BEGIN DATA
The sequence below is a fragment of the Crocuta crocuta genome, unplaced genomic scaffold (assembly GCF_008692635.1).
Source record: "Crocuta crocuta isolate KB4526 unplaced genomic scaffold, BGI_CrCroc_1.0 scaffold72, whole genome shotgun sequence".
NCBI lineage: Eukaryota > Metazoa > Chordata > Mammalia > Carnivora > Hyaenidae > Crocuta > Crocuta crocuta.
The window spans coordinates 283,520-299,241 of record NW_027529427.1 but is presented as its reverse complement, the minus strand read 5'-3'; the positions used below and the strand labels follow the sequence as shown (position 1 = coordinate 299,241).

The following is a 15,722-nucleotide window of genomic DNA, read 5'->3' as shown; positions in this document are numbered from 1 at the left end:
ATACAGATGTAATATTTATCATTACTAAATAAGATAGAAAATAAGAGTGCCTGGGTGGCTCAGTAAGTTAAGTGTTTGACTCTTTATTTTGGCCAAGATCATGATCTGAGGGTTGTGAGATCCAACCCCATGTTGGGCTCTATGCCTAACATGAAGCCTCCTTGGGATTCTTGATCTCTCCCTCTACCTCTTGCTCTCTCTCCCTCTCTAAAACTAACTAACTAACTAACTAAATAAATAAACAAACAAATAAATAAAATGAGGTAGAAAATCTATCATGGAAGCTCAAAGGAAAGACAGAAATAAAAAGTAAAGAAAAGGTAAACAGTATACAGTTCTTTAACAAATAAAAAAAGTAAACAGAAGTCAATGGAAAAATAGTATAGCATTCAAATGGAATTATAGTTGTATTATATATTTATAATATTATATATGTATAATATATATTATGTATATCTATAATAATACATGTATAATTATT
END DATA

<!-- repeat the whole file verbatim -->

The sequence below is a fragment of the Crocuta crocuta genome, unplaced genomic scaffold (assembly GCF_008692635.1).
Source record: "Crocuta crocuta isolate KB4526 unplaced genomic scaffold, BGI_CrCroc_1.0 scaffold72, whole genome shotgun sequence".
NCBI lineage: Eukaryota > Metazoa > Chordata > Mammalia > Carnivora > Hyaenidae > Crocuta > Crocuta crocuta.
The window spans coordinates 283,520-299,241 of record NW_027529427.1 but is presented as its reverse complement, the minus strand read 5'-3'; the positions used below and the strand labels follow the sequence as shown (position 1 = coordinate 299,241).

The following is a 15,722-nucleotide window of genomic DNA, read 5'->3' as shown; positions in this document are numbered from 1 at the left end:
ATACAGATGTAATATTTATCATTACTAAATAAGATAGAAAATAAGAGTGCCTGGGTGGCTCAGTAAGTTAAGTGTTTGACTCTTTATTTTGGCCAAGATCATGATCTGAGGGTTGTGAGATCCAACCCCATGTTGGGCTCTATGCCTAACATGAAGCCTCCTTGGGATTCTTGATCTCTCCCTCTACCTCTTGCTCTCTCTCCCTCTCTAAAACTAACTAACTAACTAACTAAATAAATAAACAAACAAATAAATAAAATGAGGTAGAAAATCTATCATGGAAGCTCAAAGGAAAGACAGAAATAAAAAGTAAAGAAAAGGTAAACAGTATACAGTTCTTTAACAAATAAAAAAAGTAAACAGAAGTCAATGGAAAAATAGTATAGCATTCAAATGGAATTATAGTTGTATTATATATTTATAATATTATATATGTATAATATATATTATGTATATCTATAATAATACATGTATAATTATT